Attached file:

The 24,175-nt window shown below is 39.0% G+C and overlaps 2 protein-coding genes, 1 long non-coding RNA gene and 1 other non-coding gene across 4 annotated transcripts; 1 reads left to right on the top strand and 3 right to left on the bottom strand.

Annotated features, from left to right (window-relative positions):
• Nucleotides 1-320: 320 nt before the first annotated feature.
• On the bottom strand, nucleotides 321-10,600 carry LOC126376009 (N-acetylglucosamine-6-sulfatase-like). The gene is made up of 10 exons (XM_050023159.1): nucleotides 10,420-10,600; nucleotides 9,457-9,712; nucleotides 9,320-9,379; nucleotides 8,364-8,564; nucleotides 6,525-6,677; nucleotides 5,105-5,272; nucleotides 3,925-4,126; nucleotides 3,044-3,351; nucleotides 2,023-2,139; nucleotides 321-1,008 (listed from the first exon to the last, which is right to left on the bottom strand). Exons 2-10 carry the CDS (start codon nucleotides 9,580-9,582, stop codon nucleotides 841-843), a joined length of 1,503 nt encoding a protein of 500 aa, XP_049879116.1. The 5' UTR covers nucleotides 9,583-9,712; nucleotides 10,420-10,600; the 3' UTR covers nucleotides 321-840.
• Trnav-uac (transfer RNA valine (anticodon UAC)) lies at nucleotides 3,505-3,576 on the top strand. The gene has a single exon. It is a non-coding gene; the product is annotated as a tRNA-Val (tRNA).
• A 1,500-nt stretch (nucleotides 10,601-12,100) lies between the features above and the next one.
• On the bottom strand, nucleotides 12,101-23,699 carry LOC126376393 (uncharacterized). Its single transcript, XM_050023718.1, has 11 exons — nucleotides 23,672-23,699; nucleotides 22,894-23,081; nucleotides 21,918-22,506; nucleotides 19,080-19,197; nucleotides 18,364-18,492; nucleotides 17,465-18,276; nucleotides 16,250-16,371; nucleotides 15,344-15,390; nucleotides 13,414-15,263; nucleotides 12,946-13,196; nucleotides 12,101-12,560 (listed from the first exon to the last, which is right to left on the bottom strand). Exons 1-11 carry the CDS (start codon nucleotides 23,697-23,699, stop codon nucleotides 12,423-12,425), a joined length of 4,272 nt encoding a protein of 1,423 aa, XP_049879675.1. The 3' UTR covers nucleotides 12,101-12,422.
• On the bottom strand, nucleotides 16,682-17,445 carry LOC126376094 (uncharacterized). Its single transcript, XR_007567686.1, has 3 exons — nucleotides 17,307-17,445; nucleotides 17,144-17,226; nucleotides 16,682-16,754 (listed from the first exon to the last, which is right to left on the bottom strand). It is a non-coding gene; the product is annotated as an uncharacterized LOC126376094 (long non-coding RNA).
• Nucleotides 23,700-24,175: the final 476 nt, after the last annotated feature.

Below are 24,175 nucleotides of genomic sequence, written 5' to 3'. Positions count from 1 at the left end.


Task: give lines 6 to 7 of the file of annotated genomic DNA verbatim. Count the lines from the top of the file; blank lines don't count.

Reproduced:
• A 1,500-nt stretch (nucleotides 10,601-12,100) lies between the features above and the next one.
• On the bottom strand, nucleotides 12,101-23,699 carry LOC126376393 (uncharacterized). Its single transcript, XM_050023718.1, has 11 exons — nucleotides 23,672-23,699; nucleotides 22,894-23,081; nucleotides 21,918-22,506; nucleotides 19,080-19,197; nucleotides 18,364-18,492; nucleotides 17,465-18,276; nucleotides 16,250-16,371; nucleotides 15,344-15,390; nucleotides 13,414-15,263; nucleotides 12,946-13,196; nucleotides 12,101-12,560 (listed from the first exon to the last, which is right to left on the bottom strand). Exons 1-11 carry the CDS (start codon nucleotides 23,697-23,699, stop codon nucleotides 12,423-12,425), a joined length of 4,272 nt encoding a protein of 1,423 aa, XP_049879675.1. The 3' UTR covers nucleotides 12,101-12,422.